Winning Ryder Cup feeling is a perfect ten

Europe captain Paul McGinley holds the Ryder Cup aloft with his triumphant team while, below, Stephen Gallacher takes a moment to hold the famous trophy. Main picture: Jane Barlow
Europe captain Paul McGinley holds the Ryder Cup aloft with his triumphant team while, below, Stephen Gallacher takes a moment to hold the famous trophy. Main picture: Jane Barlow
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Stephen Gallacher rated the Ryder Cup as “ten out of ten” despite being unable to contribute to Europe’s 16.5-11.5 victory over the Americans at Gleneagles.

The Lothians star played in only two of the five sessions in Perthshire and tasted defeat in both those outings, the second in the singles against Phil Mickelson.

But he will still cherish the memories from his first appearance in the event, notably the rousing reception he received from 45,000 fans around the course, being part of a great team and Paul McGinley’s outstanding captaincy.

“I’d rate the majors I’ve played in as one [out of ten] and this as a ten,” said Gallacher after joining McGinley and his team-mates at a joyous – and often hilarious – post-match press conference.

“When I was at Valhalla [playing in the US PGA Championship] this year, there was no-one singing ‘Glory, glory Stevie Gallacher’.

“I got that at Gleneagles in the Ryder Cup and it was amazing to play that first hole with thousands upon thousands of people surrounding it.”

Gallacher lost in the company of Ian Poulter in the opening session on Friday, the pair suffering a heavy defeat at the hands of rookies Patrick Reed and Jordan Spieth.

The Scot then sat out the next three sessions, but had no complaints whatsoever about his captain’s decisions as McGinley masterminded Europe’s eighth win in the last ten matches.

“Was it [sitting out both sessions on Saturday] tough?” reflected Gallacher. “Not really. Because it’s happened to players in the past. Martin Kaymer, for instance, had the same experience at Medinah, then holed the putt to retain it.

“While we gelled as people, me and Poults didn’t quite gel on the course the first day and didn’t make the birdies we needed to out there.

“We also came up against a pairing in Jordan Spieth and Patrick Reed who proved they were tough over the three days.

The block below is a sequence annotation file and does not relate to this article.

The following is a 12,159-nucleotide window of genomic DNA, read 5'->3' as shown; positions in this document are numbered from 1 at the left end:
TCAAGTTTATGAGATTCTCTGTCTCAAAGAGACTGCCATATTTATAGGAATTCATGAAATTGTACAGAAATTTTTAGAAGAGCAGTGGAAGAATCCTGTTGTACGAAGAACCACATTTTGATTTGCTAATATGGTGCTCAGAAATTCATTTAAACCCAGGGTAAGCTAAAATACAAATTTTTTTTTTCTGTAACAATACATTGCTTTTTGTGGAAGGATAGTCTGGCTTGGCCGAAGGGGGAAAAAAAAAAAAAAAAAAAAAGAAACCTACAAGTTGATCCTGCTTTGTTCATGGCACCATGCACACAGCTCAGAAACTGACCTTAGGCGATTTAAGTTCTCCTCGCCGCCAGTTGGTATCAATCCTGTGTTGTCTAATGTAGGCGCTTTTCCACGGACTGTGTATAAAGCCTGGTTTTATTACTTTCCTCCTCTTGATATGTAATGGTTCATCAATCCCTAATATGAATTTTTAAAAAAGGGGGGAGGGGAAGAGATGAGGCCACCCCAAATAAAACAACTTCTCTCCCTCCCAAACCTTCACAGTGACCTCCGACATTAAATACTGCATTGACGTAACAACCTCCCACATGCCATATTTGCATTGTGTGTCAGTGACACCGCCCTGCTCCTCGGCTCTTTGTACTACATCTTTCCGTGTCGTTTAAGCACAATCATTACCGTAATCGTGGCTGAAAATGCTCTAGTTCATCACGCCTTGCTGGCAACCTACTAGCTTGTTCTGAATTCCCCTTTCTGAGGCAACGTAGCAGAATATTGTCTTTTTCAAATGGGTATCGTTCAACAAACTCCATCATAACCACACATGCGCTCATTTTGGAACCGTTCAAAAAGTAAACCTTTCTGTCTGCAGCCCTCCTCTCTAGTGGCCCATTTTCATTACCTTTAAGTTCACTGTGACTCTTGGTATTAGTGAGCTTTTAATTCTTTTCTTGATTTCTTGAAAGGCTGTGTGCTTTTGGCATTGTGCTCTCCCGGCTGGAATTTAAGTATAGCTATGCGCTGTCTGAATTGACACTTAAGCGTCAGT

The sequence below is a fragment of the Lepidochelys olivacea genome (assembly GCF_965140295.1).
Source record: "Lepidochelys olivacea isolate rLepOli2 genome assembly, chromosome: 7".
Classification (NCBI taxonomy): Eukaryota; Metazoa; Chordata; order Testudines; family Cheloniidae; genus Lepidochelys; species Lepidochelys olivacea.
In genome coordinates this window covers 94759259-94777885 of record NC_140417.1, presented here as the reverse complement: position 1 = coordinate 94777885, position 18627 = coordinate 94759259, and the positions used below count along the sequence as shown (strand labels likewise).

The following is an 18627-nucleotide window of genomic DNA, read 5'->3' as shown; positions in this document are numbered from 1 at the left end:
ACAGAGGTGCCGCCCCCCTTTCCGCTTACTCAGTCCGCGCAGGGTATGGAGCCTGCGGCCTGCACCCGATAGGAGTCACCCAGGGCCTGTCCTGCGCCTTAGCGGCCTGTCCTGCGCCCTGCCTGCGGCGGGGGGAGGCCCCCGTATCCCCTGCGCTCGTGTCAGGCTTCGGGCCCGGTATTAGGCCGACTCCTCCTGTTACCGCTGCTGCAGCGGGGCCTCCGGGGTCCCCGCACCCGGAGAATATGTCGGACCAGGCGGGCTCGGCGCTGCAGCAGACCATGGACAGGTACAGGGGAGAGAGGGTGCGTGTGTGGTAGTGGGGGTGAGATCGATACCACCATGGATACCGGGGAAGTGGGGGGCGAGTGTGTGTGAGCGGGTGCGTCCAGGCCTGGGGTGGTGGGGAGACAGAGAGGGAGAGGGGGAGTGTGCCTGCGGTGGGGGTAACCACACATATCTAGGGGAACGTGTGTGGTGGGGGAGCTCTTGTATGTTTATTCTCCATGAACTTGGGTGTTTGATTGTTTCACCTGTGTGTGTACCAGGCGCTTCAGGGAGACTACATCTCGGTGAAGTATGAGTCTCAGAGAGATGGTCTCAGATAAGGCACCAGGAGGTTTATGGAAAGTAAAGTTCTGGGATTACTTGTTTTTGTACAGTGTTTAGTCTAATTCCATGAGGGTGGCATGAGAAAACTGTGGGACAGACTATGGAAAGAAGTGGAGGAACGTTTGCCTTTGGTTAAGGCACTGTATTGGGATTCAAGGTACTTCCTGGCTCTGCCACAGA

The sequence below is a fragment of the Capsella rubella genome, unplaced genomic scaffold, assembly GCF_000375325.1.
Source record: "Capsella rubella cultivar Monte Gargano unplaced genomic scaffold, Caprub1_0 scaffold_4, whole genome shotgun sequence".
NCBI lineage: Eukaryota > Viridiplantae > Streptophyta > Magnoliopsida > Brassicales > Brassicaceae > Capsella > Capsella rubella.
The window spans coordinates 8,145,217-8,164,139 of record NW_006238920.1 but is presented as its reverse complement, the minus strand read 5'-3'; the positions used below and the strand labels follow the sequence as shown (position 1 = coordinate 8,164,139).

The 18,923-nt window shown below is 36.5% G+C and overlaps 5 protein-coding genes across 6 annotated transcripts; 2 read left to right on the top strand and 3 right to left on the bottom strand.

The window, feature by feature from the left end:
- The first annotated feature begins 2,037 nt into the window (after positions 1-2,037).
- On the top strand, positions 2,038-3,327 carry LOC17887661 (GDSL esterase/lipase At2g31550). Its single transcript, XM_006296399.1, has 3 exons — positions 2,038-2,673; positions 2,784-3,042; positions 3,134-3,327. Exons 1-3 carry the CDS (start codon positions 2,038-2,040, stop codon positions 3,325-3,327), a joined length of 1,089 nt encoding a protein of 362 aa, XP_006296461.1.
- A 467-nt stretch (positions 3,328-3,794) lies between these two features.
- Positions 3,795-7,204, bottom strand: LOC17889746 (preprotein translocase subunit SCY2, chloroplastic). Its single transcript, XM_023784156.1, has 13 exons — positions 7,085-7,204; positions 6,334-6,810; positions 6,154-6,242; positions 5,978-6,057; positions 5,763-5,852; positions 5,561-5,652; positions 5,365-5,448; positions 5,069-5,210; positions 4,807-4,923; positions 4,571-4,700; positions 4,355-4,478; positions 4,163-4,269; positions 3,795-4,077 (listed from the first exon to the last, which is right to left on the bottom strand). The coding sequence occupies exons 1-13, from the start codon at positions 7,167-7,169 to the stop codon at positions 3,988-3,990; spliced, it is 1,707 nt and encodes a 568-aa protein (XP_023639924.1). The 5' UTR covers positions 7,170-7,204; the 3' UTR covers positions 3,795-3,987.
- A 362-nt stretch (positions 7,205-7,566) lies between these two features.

“To sit out was okay. I was brand new because it’s a team event and when you’ve had guys winning the foursomes 3.5-0.5 the previous day you’ve got to keep that formula. To win the foursomes 7-1 was outrageous and I simply can’t speak highly enough of Paul McGinley. He had a plan, a formula from the start and that helped get the job done.

“He had 12 really good players and five really good captains and that’s why were are celebrating now.”

Has it whetted his appetite? “Definitely,” said the 39-year-old in reply to being asked if he wanted to be involved in more Ryder Cups. “There’s one in two years’ time [at Hazeltine in Minnesota] and I want to be there.”

Against Mickelson, Gallacher played brilliantly, but came up against a man who was out to prove a point after controversially being left out of both Saturday sessions as well by US captain Tom Watson.

To the delight of the crowd, Gallacher drew first blood with a birdie at the first, only for Mickelson to move up a gear and win the fifth, sixth and eighth with birdies. Gallacher rolled in a monster at the par-3 tenth to send one of the day’s biggest roars reverberating around Gleneagles, then birdied the next as well to draw all square.

But, after holing a good par putt for a half at the 12th, the American delivered two killer blows as he birdied the 15th and 16th before closing out a 3&1 success.

“I played hard and he did, too,” said Gallacher. “It was nip and tuck and Phil holed a lovely putt from around 25 feet for par at the 12th for a half. After halving the 14th in birdies, he then birdied the 15th and 16th. I was four-under and he was six-under at the end. I’m happy with how I played today and proud to be part of the team.”

Compared to Friday, when it was a bit flat, the first tee was rocking for the singles as the European fans turned up the noise for McGinley’s players.

Admitting it had been a bit of a blur, Gallacher said: “You walk on to the first tee to shake Ivor Robson’s [official starter] hand and Alex Ferguson is standing there and Alex Salmond, too. I said, ‘Hello’ and they said, ‘Hello’ back. They were just being polite and it was nice for them to acknowledge the hard work I’d put in to make it into the team.

“It was a great thrill to be there, as a Scot, on the first tee in the last day of the Ryder Cup and I gave it my best shot against one of the world’s best players.”

While bitterly disappointed to end up on the losing team for the eighth time in ten Ryder Cups, Mickelson spoke warmly of both Gallacher and the home fans.

“I’ve had a chance to know Stephen for a while now and he’s just a class act – a quality guy,” said last year’s Open champion.

“What I was really pleasantly surprised with was even though I knew there was going to be huge home support from the crowd, the people here were terrific.

“They were very courteous, respectful of everybody. Obviously they were more boisterous in their applause for Stephen, that’s great.

“But I was really pleasantly surprised with how well and with how much respect they treated myself, too.”

Leading 10-6 heading into the singles, Europe won the final session by a point through victories from Rory McIlroy, Graeme McDowell, Martin Kaymer and Sergio Garcia as well as halves from Justin Rose, Ian Poulter and Victor Dubuisson.